Samsung Announces 10nm eMMC NAND Flash Memory

Good for tablets and phones, the 64 GB card uses 64 Gb chips

Embedded multimedia cards are the sort of storage units that smartphone and tablet makers liberally make use of. Thus, Samsung has always made sure to stay ahead of the game, or close enough to the front as possible.

To preserve that trend, Samsung Electronics has officially introduced eMMC cards based on 10nm NAND Flash memory.

By using 64 Gb (Gigabit) memory chips, the company was able to create the new 64 GB eMMC Pro Class 2000 memory solution, which is 30 percent faster than the first Samsung embedded memory supporting the eMMC 4.5 interface.

For those curious, the first memory product of this sort was launched five months ago.

Speaking of which, compared to the advanced 20nm-class 64 Gb MLC NAND, which was first available last May (2012), manufacturing productivity is 20% higher.

Spec-wise, the newcomer has a random write speed of 2,000 IOPS (input/output per second), a random read speed of 5,000 IOPS and sequential read and write speeds of 260 megabytes per second (MB/s) and 50 MB/s, respectively.

That's 10 times better than the 24 MB/s and 12 MB/s of Class 10 external memory cards.

“The new high-speed, small form factor eMMC reinforces Samsung's technology leadership in storage memory solutions,” said Myungho Kim, vice president of Memory marketing, Device Solutions, Samsung Electronics.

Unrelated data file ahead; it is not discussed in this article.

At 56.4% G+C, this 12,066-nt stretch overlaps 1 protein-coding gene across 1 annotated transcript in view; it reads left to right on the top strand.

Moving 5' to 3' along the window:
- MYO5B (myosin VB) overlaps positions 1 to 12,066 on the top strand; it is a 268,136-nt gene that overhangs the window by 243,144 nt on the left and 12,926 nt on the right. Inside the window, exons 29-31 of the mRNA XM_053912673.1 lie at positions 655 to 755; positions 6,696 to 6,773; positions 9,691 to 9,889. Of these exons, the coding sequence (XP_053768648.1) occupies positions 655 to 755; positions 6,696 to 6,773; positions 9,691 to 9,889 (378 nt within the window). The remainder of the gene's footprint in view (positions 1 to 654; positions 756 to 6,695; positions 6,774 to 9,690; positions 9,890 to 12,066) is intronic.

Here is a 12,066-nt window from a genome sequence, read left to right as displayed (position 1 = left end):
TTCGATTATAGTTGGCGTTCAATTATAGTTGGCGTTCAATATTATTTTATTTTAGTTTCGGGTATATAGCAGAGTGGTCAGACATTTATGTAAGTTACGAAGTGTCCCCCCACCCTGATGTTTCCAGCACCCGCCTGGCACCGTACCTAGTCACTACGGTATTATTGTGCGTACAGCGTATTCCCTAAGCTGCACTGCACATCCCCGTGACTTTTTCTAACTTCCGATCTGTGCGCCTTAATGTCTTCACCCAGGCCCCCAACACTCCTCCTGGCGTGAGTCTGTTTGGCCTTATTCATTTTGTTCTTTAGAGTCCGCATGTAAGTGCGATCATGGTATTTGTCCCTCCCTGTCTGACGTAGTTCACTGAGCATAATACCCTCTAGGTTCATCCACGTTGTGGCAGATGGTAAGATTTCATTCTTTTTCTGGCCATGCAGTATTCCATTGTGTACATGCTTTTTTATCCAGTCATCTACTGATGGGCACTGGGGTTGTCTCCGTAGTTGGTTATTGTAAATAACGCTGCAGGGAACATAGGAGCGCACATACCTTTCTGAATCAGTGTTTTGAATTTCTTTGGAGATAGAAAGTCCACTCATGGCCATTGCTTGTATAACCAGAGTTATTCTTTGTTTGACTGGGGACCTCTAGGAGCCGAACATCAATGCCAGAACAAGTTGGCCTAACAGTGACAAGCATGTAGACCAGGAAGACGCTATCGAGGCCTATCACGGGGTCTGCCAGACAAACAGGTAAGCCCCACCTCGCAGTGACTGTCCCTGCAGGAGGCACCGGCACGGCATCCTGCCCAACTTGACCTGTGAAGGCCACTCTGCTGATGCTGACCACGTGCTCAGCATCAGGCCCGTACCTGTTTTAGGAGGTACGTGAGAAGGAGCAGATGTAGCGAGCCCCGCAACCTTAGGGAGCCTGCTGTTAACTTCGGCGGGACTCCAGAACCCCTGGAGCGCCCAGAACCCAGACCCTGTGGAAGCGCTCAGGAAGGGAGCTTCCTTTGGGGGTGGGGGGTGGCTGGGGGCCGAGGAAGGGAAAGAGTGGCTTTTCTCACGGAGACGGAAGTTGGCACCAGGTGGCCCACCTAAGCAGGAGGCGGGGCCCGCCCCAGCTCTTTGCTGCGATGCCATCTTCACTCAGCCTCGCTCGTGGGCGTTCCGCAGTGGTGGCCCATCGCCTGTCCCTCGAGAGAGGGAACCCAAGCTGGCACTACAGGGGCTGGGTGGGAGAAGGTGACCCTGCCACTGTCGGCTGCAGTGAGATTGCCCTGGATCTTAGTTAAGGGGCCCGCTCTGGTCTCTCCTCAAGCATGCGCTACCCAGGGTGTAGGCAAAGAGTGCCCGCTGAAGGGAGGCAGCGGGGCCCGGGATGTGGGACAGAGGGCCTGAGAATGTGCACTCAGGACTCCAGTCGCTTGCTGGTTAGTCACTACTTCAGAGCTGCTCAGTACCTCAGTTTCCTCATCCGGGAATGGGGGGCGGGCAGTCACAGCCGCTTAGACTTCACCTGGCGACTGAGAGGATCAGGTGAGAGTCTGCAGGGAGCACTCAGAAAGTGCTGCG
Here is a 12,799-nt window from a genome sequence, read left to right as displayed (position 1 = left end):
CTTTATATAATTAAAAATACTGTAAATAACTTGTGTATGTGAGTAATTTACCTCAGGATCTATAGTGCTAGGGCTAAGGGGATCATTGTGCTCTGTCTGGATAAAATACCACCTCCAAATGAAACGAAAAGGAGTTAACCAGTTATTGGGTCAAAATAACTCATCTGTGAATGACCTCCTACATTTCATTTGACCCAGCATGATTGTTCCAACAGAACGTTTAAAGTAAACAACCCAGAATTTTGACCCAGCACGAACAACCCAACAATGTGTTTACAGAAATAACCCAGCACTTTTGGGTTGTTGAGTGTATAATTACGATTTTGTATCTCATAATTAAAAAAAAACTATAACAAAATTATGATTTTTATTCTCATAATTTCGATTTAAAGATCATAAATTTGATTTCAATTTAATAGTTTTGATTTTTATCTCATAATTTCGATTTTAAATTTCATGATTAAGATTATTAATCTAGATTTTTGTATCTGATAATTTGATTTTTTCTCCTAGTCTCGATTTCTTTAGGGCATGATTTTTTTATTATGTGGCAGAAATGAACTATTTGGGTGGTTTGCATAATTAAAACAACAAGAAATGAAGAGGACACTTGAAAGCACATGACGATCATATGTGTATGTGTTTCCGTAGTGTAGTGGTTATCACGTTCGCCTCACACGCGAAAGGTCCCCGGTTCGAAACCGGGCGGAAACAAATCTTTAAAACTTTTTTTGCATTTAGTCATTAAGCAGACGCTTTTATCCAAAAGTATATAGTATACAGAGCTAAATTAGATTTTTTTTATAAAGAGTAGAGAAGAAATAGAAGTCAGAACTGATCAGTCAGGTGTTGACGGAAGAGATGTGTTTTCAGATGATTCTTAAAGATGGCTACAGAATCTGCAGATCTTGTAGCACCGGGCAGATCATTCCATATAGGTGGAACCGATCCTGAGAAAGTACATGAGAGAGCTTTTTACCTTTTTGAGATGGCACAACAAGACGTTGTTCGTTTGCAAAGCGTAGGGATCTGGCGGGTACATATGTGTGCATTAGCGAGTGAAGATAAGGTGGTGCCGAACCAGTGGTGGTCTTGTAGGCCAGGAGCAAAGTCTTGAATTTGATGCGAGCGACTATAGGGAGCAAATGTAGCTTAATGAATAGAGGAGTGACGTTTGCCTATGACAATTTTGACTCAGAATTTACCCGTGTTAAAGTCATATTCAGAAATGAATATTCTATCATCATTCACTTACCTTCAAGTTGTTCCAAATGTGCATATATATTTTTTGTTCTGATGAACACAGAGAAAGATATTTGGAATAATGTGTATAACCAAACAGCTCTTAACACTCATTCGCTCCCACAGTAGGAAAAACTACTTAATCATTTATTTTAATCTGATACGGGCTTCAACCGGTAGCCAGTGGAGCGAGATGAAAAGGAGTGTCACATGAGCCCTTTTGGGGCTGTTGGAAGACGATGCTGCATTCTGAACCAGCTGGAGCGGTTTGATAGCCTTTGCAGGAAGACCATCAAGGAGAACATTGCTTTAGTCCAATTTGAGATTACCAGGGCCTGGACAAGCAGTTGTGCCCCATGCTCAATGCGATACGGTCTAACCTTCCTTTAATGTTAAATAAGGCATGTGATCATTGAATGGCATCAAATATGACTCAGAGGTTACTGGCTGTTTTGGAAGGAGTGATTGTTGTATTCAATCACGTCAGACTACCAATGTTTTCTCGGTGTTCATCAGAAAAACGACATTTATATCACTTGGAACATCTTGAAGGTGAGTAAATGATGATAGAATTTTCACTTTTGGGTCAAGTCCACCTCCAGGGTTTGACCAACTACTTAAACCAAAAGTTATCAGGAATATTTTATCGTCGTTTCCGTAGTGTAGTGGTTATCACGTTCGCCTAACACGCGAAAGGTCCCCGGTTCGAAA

“We look forward to expanding our line-up of embedded memory solutions in conjunction with the new chip's design, in pursuing a system-level adoption of application processors and other key components that form the foundation for the most advanced mobile platforms. This will allow us to better attend to time-to-market demands enabling the design of more convenient features for next-generation mobile applications.”

Samsung did not specify pricing and availability, but this is one case when such details can easily enough be guessed. Since this is not a consumer product per se, only smartphone developers will need the information, which they will get when negotiating supply deals.

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